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When soldering, I have on a few occasions, used my teeth to hold a strand of solder while my hands were busy. I do not do this frequently, but sometimes I forget that solder is made of lead and I instinctively use my mouth.

How bad is doing that for my health? Is it very dangerous?

I use manly lead based rosin-core solder.

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I would certainly stop doing this. I'm not a doctor, but the Wikipedia article and numerous extra warnings about heavy metal poisoning suggest that it's quite dangerous, and you don't need a terrible amount of it to have to worry about your health. – helloworld922 Aug 26 '14 at 6:09
The flux isn't terribly great for you either. – Ignacio Vazquez-Abrams Aug 26 '14 at 6:12
If lead poisoning gets bad you can see often it as a blue line along the gum, with bluish black edging to the teeth, known as Burton line. By the time you get that far you are already in Big Trouble. – user32885 Aug 26 '14 at 7:42
Stop doing this before it makes you too stupid to stop doing this. – Olin Lathrop Aug 26 '14 at 11:46
(Technically most solders are radioactive, due to the carbon-14 in rosin flux and as an impurity. Also in your body.) – Ignacio Vazquez-Abrams Aug 26 '14 at 15:08
up vote 17 down vote accepted

It's a question of bio-availablity, which is facilitated by acids and lead that is more "absorbable" when it is in certain compounds. Certainly Lead accumulates in tissues but even sub toxic doses would take years to accumulate. The Romans used lead based wine mugs because the acidic wine would dissolve the lead which apparently made the wine more palatable (sweeter). No one is willing to do the taste test of that one, that certainly would be unethical for a tester to ask someone to do that. It took the Roman years to get to toxic levels.

As long as you weren't chewing down on the lead and having a good floss with it, it is very likely that very little transferred into your system. I know this because I have myself had blood tests. The Dr. told me it was unlikely that they could detect anything as the lead tends to be gathered into tissues and does not tend to be available in blood. the next option was a biopsy which is more dangerous that any possible lead given predicted exposure.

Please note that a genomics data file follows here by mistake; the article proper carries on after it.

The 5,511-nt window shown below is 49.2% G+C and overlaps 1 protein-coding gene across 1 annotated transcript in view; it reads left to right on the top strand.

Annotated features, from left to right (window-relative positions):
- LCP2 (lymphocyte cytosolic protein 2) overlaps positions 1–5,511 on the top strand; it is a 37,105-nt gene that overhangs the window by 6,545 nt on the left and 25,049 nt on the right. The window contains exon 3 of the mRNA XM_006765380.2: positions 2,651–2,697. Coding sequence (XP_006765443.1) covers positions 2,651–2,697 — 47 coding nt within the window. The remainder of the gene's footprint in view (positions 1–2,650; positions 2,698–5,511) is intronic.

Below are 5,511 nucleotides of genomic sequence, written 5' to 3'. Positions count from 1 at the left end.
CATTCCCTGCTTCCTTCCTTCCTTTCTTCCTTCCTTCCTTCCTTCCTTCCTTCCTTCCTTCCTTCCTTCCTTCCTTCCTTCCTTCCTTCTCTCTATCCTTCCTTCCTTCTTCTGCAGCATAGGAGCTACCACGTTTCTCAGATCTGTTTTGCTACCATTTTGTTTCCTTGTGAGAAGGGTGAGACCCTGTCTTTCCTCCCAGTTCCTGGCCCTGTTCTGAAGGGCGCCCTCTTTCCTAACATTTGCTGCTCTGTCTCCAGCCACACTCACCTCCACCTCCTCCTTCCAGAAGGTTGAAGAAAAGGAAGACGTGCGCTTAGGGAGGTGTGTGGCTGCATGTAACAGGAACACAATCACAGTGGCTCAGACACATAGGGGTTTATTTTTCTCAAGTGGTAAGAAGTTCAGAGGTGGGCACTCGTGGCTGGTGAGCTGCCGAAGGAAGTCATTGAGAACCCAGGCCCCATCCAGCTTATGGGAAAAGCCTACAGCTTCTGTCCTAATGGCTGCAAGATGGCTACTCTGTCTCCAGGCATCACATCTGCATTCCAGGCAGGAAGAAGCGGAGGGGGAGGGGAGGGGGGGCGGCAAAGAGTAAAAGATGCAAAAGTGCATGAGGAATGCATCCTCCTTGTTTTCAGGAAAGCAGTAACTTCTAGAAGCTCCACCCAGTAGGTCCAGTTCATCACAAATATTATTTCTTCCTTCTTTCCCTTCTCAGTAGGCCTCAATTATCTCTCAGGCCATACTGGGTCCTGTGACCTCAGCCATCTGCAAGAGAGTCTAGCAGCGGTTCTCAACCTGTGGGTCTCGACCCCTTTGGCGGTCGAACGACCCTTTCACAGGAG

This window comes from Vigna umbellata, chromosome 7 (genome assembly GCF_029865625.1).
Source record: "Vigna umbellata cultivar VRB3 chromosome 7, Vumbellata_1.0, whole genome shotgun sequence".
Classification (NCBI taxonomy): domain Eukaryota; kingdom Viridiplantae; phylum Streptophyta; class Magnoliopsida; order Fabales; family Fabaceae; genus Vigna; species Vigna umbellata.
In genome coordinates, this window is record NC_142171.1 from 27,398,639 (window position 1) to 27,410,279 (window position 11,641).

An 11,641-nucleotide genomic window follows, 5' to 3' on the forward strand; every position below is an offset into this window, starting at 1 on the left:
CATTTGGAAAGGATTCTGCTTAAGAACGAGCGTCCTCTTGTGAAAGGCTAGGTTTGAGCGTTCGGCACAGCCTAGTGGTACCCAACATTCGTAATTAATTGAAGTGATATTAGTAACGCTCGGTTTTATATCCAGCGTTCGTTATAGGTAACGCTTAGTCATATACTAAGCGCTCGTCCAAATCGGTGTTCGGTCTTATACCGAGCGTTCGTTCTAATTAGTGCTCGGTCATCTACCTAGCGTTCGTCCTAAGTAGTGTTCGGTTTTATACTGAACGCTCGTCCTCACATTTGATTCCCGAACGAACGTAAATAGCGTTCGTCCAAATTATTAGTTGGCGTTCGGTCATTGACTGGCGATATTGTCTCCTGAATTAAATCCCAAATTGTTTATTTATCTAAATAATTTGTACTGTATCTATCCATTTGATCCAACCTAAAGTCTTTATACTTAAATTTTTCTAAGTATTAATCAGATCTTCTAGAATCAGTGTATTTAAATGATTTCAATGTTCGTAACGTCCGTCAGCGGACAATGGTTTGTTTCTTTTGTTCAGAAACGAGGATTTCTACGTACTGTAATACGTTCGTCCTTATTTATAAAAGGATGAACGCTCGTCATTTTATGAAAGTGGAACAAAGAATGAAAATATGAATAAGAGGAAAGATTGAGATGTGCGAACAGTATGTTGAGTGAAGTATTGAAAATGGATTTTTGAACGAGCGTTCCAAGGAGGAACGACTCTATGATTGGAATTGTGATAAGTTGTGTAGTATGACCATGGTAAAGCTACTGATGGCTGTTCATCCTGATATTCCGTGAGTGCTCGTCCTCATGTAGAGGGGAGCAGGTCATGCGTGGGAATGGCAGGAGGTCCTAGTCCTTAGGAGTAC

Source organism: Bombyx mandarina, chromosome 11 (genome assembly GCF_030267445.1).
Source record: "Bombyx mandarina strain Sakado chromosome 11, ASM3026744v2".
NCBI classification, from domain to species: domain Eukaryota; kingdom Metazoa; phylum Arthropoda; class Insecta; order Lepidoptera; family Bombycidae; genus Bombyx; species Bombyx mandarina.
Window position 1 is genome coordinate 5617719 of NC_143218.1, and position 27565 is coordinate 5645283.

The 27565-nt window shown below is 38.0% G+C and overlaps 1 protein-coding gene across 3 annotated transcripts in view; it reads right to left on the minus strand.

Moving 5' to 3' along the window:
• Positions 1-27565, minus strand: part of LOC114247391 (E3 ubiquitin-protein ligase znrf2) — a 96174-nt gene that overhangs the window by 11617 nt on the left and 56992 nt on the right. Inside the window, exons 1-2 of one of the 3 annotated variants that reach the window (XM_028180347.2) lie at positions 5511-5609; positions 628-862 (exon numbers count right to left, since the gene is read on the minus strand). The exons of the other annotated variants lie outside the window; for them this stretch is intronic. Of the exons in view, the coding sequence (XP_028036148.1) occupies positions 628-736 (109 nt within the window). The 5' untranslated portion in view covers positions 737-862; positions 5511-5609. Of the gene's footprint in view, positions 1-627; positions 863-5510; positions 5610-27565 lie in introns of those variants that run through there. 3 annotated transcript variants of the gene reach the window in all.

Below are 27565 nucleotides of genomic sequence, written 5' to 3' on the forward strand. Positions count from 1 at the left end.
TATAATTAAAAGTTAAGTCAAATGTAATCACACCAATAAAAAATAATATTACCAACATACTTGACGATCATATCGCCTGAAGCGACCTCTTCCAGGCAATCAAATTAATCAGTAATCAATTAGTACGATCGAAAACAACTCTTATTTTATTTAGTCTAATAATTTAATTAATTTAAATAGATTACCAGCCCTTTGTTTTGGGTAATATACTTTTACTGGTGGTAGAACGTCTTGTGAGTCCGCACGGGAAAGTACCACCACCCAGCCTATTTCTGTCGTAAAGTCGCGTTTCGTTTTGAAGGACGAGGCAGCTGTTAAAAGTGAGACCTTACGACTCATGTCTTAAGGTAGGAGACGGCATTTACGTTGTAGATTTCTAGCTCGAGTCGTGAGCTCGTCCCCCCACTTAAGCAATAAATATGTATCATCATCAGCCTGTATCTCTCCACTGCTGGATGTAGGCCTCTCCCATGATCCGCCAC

TLDR; don't worry about having done this, but don't continue.

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The Romans and later also recorded some significant ailments that we now know were the result of lead poisining. It's not necessarily true that they all got away with this, just that they didn't make the connection. In some places, the treatment for such ailments was actually lead oxide (called litharge back then), which of course made things worse. It wasn't until 1 1/2 millenium later that a german doctor made the connection between wine consumption (which was lead tainted) and a outbreak of colic. – Olin Lathrop Aug 26 '14 at 12:00
Most people in Roman times, if they made it to age 15, were probably in the ground by age 45 or so. Life expectancy at birth was only 20 years compared to 81.4 years (Canada) or 78.7 years (USA) now richardcarrier.info/lifetbl.html – Spehro Pefhany Aug 26 '14 at 14:08
This is the best answer because the toxicity of lead isn't an issue until it enters the blood. Metallic lead alloys, even if consumed and passing through the digestive tract, are hardly absorbed. The common lead poisoning people experience is through organic lead compounds such as lead oxides previously used to make white paints white. Otherwise it's not very dangerous. I still wouldn't recommend it - lead based solder is not food grade, and likely has other chemicals in the flux (assuming flux cored solder) that should not be consumed. If you need a "third hand" use tools designed for it. – Adam Davis Aug 26 '14 at 14:27